by Zac Bertschy,
After last week's emotional fireworks, Death Parade settles down and gets ready for the finale. Onna's speech following the harrowing judgment of two murders (and one outright inhuman sociopath) has finally gotten Decim to realize that the judgment system in Quindecim is wildly unfair, and he confronts Nona about his inability to continue judging people this way. Nona gives him a pretty wide berth - asking him how he intends to continue - and also lets him know that the time to judge Onna has finally come. What's an arbiter to do?
The system sends him an old woman to judge alongside Onna - an illustrator named Uemura Sachiko - and Decim settles on a game of Old Maid, a card game where the cards have images associated with the past of the person playing the game. That's it - no grisly twist, no internal organs, no mechanic designed to turn everyone playing into a rage-filled homicidal animal. During the game, Onna has a breakthrough and remembers her name (!), with the old woman winning at the end. Decim sends her off to reincarnation, and then reveals that he's come to understand that human emotion is a vital part of judging souls; you can't do it accurately without the ability to feel.
It seems, at least for now, like this is all part of Nona's plan. While this is all going down, she's rummaging around in the archives for Onna's complete memories, something that's rarely ever asked for, and she plans on feeding them to Decim. I assume this is all part of the new judgment system, but there's a problem: Oculus. He calls up Clavis and sucks his memories out with his beard-tentacles (!!), discovering Nona's plan.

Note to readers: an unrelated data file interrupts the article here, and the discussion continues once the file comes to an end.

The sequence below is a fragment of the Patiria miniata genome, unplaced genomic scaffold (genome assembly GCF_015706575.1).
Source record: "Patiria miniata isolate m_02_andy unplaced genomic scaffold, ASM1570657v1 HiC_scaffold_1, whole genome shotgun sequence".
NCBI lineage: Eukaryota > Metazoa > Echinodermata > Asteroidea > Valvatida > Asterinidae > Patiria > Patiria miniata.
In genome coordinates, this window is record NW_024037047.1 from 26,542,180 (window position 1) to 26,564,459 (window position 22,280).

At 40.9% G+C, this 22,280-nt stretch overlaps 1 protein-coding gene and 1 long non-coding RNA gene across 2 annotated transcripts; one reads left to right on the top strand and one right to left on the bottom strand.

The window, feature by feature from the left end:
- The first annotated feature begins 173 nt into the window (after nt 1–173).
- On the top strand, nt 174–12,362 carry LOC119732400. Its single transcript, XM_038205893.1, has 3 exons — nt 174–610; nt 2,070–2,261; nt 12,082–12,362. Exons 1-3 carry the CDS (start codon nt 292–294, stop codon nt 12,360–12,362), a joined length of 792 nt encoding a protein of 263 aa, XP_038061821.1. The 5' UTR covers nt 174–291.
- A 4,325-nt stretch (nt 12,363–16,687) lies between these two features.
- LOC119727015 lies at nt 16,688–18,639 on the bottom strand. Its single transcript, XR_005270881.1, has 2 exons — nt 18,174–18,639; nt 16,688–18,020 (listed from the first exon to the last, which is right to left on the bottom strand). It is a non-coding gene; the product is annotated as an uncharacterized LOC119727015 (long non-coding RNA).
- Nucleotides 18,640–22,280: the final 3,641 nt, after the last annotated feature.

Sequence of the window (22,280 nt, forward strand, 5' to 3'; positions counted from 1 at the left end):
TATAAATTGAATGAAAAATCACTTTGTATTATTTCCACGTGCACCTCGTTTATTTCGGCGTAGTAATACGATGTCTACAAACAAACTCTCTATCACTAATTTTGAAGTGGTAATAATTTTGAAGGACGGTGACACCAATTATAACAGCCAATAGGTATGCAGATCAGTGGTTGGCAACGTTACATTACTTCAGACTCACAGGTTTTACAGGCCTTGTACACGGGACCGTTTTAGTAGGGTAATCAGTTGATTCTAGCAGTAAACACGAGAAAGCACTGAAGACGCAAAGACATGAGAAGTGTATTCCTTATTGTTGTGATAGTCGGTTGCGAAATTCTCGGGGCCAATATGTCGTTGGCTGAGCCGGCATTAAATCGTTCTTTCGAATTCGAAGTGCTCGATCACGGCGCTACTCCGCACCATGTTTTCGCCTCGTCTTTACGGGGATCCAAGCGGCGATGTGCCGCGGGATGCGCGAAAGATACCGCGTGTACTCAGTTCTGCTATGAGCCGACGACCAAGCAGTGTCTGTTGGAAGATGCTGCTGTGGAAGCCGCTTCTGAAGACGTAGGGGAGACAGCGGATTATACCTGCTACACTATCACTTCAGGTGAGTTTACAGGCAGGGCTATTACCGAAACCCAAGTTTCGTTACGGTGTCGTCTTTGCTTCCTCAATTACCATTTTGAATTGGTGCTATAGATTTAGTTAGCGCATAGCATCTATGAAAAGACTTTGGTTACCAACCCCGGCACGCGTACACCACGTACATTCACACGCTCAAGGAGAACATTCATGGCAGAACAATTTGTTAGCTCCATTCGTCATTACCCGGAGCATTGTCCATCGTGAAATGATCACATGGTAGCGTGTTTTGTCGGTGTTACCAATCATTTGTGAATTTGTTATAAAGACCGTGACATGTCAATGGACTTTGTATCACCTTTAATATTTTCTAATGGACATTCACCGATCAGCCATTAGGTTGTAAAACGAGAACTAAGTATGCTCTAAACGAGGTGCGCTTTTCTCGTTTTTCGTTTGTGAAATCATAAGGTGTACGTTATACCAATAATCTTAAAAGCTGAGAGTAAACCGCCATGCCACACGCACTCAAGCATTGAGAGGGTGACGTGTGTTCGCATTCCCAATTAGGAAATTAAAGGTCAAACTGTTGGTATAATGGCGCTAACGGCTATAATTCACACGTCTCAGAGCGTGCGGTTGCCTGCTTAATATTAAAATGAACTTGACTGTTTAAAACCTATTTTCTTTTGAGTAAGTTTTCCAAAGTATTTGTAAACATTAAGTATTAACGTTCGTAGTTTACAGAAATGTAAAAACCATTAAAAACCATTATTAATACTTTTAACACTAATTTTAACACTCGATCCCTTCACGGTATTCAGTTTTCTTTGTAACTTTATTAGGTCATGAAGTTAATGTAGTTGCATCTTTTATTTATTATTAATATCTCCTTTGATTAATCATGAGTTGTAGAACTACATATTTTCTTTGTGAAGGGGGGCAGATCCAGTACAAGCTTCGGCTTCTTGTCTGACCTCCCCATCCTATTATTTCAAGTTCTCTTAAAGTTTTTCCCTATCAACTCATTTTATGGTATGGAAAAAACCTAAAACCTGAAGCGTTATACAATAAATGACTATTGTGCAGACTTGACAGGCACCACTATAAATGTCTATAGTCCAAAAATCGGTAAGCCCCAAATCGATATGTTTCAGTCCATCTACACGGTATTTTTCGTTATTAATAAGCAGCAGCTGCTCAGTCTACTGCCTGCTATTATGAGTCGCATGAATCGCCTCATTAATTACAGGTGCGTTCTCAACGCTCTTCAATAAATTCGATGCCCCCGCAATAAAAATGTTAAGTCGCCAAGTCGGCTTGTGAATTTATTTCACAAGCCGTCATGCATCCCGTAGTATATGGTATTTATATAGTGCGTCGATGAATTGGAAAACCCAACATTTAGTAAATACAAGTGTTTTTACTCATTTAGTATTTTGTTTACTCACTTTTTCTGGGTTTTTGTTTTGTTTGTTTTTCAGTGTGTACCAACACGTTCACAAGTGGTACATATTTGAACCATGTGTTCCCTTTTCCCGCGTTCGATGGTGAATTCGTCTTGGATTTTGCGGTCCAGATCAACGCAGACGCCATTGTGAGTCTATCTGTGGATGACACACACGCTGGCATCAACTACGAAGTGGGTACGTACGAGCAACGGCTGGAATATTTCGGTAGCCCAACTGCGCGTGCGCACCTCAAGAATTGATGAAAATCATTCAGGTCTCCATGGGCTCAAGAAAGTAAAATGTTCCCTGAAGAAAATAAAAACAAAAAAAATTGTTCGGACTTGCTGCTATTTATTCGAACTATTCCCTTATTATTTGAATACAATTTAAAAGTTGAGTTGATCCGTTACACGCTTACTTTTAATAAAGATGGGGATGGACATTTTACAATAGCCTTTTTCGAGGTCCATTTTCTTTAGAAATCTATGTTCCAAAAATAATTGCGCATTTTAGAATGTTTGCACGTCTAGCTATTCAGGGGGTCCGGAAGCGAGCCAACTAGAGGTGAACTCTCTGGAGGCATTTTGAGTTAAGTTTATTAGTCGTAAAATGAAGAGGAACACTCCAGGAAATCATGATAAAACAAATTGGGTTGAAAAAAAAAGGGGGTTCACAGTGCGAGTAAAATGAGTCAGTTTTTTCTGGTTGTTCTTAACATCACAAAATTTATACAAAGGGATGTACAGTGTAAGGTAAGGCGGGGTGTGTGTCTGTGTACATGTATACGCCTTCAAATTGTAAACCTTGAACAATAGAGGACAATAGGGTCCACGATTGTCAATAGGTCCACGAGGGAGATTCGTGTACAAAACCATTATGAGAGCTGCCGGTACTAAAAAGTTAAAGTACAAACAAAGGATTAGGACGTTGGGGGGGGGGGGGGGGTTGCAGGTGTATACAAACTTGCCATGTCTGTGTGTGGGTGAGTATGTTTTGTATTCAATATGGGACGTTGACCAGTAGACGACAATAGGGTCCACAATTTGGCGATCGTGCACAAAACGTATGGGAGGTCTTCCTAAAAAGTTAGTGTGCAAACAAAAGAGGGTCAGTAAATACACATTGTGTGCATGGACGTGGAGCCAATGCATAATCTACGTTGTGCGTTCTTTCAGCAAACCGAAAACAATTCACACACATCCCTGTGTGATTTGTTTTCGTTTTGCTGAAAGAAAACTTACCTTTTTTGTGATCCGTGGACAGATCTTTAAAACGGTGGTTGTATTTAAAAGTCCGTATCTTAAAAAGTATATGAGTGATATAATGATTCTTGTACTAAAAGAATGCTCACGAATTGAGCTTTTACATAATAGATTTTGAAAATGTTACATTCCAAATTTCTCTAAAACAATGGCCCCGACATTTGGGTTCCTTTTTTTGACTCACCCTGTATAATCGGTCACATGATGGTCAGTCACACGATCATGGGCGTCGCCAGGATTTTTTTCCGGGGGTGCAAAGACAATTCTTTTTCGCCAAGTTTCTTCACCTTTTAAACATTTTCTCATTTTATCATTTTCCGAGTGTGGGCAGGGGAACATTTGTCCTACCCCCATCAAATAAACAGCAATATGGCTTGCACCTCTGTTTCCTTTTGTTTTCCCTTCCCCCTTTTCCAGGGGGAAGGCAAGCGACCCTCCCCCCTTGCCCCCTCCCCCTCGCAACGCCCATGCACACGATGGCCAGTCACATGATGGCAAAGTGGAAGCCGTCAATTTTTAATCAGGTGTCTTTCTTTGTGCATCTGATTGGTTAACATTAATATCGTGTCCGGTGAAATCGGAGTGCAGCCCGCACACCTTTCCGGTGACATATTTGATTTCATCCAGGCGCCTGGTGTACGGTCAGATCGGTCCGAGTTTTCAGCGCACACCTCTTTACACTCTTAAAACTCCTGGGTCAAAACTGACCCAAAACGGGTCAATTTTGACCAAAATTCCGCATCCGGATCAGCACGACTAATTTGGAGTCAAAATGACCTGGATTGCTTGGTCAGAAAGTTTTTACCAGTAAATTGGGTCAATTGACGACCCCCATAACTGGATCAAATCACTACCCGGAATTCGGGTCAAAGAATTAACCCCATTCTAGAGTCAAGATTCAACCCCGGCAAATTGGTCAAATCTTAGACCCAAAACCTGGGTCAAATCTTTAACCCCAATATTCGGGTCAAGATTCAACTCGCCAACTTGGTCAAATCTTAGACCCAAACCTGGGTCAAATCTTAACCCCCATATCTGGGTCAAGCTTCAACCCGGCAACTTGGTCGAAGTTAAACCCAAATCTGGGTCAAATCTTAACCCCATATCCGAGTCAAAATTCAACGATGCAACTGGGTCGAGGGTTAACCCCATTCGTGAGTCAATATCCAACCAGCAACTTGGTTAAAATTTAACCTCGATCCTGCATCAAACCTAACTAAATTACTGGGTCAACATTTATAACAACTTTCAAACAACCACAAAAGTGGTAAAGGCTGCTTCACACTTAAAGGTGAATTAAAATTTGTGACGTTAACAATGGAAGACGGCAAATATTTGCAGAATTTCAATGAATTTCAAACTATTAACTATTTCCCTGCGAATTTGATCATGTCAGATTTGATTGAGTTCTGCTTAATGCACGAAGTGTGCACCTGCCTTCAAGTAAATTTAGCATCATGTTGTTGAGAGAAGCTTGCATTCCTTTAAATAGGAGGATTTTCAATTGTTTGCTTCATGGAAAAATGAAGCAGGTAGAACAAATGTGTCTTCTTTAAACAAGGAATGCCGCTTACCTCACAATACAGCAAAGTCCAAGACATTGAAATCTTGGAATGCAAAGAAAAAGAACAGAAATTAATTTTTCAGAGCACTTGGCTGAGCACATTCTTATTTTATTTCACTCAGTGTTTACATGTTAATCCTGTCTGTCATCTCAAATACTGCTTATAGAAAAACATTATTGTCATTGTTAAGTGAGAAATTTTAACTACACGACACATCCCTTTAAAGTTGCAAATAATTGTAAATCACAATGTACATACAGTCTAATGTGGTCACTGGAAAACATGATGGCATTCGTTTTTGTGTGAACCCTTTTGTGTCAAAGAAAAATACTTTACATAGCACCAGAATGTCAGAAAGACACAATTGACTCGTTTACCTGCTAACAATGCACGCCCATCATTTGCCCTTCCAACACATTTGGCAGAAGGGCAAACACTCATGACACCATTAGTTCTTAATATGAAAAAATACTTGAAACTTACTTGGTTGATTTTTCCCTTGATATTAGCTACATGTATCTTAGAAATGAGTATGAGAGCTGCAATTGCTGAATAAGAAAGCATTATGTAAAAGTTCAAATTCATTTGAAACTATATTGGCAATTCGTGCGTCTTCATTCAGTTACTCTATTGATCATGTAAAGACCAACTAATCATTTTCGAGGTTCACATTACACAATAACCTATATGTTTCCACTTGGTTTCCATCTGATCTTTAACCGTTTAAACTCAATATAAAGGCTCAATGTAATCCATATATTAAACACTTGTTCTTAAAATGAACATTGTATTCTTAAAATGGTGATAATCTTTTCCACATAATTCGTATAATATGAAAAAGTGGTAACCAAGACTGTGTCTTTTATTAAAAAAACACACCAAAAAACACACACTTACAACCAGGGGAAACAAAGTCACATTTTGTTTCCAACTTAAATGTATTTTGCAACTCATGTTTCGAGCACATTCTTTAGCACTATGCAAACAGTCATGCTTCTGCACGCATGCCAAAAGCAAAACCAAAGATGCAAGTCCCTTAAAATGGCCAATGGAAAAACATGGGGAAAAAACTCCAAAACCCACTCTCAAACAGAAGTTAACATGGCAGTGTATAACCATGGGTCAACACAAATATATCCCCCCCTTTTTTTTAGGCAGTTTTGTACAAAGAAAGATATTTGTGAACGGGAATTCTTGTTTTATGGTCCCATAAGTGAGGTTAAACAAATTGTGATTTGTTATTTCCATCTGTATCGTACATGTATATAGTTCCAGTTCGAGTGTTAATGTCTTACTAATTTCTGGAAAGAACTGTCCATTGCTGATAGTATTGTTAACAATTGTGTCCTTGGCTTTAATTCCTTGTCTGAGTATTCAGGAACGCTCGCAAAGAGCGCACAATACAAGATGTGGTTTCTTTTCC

This is all setup for the finale, and it's a gentle, slow-moving episode where the big reveal is Onna's real name. Decim comes to the conclusions we knew he would, and Nona's plan is set into action; while I have a pretty good idea where this is all heading, they're taking their sweet time getting there. I suppose it was inevitable that at least one of these final episodes would eke out maybe 5 minutes worth of story over the course of 20, given Death Parade's already-shaky relationship with "having enough story to fill an entire series". It's fine - nothing to complain about, really, there just isn't much to say. This is, effectively, the first paragraph of the show's ending.
Death Parade is a great show, but when they have to slow it down, you really feel it. That uneven pacing may be the show's biggest flaw; thankfully it isn't a dealbreaker.
Death Parade is currently streaming on Funimation.
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